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A bike is commonly full of cup and cone bearings: pedals, hubs, bottom bracket, headset etc... The component change but the logic still the same the bearing is in between an axle, a pair of cones and a locknut. Sometimes, when you overhaul some bearings it's almost impossible to achieve the perfect tightness of the cones and locknut, if you retry you'll get a bit loose, sometimes a litte tight, never the in between perfection. It has happened to me only ones/twice that I was really satisfied about the tightness, so I was asking to myself: better to leave a bit loose or a bit tight?

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As loose as possible without play. Bearings are supposed to have some amount of preload, which is a fancy name for being a bit tight as opposed to being loose. There should never be play once adjusted and on the bike.

For QR hubs, a good target amount of play off the bike is such that the play can be felt on the bike with the QR 50% closed but not 100%. Some people use tools either commercially available (the Stein axle vise) or improvised to adjust the hub while under QR compression. That is technically better but slower.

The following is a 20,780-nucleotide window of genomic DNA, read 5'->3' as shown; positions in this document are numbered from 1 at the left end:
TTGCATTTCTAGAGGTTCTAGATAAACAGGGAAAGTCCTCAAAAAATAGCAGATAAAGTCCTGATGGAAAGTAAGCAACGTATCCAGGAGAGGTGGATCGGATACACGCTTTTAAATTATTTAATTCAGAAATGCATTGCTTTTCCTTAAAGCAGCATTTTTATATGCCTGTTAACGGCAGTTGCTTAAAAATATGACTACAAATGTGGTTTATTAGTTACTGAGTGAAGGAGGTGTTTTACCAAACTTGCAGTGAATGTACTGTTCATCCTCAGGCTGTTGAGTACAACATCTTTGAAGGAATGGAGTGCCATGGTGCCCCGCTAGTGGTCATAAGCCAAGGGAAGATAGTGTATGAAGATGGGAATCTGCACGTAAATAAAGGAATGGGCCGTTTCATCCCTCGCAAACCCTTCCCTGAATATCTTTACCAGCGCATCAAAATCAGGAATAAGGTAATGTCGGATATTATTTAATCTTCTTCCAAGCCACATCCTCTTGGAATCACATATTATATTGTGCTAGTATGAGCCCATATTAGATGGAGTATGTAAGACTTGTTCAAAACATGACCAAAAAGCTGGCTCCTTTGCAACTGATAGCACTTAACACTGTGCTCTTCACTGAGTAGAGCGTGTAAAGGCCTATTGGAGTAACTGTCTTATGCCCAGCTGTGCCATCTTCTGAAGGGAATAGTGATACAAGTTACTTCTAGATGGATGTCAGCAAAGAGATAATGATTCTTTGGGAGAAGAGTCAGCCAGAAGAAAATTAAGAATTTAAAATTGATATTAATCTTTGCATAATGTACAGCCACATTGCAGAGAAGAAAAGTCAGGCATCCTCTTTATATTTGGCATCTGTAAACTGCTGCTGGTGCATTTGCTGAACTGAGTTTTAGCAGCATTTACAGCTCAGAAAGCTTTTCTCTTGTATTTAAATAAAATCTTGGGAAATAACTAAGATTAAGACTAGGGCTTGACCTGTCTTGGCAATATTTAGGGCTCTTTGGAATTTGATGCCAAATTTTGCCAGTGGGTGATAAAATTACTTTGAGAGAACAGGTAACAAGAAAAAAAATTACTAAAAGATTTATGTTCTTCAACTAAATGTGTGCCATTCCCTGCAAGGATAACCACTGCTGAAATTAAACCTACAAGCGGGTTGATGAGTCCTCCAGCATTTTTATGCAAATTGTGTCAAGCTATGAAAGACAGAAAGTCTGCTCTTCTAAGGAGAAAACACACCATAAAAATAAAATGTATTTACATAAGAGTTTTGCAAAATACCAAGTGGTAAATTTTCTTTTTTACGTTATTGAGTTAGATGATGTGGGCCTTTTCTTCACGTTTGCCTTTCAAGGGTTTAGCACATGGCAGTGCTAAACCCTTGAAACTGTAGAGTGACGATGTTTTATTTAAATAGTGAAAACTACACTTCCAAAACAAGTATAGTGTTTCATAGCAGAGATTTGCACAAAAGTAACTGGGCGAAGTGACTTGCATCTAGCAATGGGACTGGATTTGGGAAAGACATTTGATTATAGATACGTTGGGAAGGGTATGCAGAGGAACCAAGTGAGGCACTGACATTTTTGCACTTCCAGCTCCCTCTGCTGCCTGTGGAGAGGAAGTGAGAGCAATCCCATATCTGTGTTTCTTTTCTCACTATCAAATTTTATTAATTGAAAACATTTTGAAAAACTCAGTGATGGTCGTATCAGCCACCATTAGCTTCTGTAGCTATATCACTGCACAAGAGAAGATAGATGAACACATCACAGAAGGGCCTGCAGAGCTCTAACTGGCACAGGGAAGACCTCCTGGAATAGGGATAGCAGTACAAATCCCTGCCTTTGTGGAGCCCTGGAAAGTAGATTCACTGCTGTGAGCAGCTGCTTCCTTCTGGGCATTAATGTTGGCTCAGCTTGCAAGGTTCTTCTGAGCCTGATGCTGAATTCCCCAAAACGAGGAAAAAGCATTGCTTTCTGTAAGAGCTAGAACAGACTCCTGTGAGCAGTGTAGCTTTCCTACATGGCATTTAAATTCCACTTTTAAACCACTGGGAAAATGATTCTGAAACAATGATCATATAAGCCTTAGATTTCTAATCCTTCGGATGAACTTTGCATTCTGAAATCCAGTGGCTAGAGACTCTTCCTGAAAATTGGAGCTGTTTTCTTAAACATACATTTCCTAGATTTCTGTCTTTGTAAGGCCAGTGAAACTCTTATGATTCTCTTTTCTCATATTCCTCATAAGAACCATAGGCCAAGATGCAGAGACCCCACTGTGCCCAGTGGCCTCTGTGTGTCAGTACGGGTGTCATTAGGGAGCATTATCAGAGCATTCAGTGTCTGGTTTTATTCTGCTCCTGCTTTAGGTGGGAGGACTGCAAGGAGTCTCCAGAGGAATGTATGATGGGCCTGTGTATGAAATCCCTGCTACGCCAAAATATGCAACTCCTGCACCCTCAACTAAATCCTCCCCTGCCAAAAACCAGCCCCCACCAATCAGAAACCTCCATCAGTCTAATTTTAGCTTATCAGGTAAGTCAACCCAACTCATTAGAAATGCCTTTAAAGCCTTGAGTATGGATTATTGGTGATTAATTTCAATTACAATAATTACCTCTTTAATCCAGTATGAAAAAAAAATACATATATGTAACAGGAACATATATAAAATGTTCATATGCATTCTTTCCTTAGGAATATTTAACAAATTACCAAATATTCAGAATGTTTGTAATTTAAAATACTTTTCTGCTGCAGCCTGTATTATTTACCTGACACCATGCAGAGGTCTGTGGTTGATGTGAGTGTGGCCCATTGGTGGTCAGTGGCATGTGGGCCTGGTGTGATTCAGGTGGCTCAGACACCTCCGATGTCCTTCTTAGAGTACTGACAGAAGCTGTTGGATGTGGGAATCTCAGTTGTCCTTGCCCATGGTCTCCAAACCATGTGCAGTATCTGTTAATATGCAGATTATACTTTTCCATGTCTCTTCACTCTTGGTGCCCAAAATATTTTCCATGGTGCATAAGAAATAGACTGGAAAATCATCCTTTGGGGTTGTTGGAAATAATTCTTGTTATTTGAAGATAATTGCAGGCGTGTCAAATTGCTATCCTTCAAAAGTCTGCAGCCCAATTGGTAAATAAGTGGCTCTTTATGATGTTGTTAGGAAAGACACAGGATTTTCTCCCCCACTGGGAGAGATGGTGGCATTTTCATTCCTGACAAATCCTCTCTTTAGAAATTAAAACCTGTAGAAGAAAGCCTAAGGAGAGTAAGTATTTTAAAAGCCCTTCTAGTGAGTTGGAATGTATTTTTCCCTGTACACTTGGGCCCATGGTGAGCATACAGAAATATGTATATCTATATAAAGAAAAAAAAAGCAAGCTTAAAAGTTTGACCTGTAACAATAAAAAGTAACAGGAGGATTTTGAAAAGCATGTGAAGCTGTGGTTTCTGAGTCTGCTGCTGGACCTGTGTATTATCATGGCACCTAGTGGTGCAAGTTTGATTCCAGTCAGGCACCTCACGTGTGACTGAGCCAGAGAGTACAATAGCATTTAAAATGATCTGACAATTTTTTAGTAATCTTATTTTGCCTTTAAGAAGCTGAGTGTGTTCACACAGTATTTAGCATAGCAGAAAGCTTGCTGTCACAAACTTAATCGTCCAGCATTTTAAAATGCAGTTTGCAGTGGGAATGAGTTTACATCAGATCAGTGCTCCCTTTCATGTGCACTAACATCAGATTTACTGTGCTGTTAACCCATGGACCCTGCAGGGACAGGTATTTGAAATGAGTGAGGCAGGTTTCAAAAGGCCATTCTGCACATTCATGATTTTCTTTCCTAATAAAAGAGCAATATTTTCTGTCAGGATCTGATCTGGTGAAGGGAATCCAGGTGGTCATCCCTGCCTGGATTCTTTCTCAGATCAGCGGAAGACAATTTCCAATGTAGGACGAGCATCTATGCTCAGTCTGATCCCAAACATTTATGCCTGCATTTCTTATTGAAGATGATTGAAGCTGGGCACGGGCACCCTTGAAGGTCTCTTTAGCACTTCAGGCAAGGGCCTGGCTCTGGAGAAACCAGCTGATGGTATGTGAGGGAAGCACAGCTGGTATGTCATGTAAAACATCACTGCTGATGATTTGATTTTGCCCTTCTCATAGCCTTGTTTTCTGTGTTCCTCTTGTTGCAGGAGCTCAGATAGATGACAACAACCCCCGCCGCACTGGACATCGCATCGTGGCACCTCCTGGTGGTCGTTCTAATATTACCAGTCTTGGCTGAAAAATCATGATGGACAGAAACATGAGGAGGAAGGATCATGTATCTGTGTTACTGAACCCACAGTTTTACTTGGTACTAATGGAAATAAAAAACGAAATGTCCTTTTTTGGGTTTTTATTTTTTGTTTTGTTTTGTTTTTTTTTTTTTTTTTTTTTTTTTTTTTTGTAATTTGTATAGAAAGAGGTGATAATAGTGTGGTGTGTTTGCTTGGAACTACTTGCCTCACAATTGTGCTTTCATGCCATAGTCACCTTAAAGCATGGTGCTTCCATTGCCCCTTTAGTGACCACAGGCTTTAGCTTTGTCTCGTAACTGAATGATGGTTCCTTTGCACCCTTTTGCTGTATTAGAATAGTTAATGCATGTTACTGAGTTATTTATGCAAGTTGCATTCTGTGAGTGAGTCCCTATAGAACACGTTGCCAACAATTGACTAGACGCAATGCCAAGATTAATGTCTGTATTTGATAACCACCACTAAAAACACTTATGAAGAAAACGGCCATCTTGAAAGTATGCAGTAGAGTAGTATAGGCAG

Without preload, the distribution of load is uneven across the bearing race surfaces, and they become worn prematurely.

Some people talk themselves into the idea that a bias towards loose is okay in some circumstances, but it is not. One of these scenarios is when prior damage (pitting, brinelling) or a bent axle is creating a situation where you have a rough spot unless you make the whole thing loose. The correct answer is still as loose as possible without play. Neither is perfect in this situation, but if you give it play, the overall condition will get worse faster.

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  • Yes! As Nathan points out here, what matters for QR hubs is the play once the hub is clamped into the QR dropout. That of course makes it harder to learn to adjust the bearings with the wheel off the bike. – Armand Apr 27 at 14:52
  • Citing Jobst Brandt from some old Usenet archive – JoeK Apr 27 at 15:11
  • +1 for defining preload. – Weiwen Ng Apr 27 at 15:53
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you retry you'll get a bit loose, sometimes a little tight, never the in between perfection.

For some bikes perfection is not possible.
Like when working on a brand new or used box store bicycle or when working on a beat up bike and you don't have the parts you need right now....

If my only choice is between too tight and too loose it's best to be a little loose.

Too tight chews up bearings, bearing surfaces and often delivers a poor riding experience.

Too loose is can also be hard on bearings and bearing surfaces but in a different way. And, at least it will be a better ride for a little while.

It's best to exhaust all possibilities before giving up on perfection.

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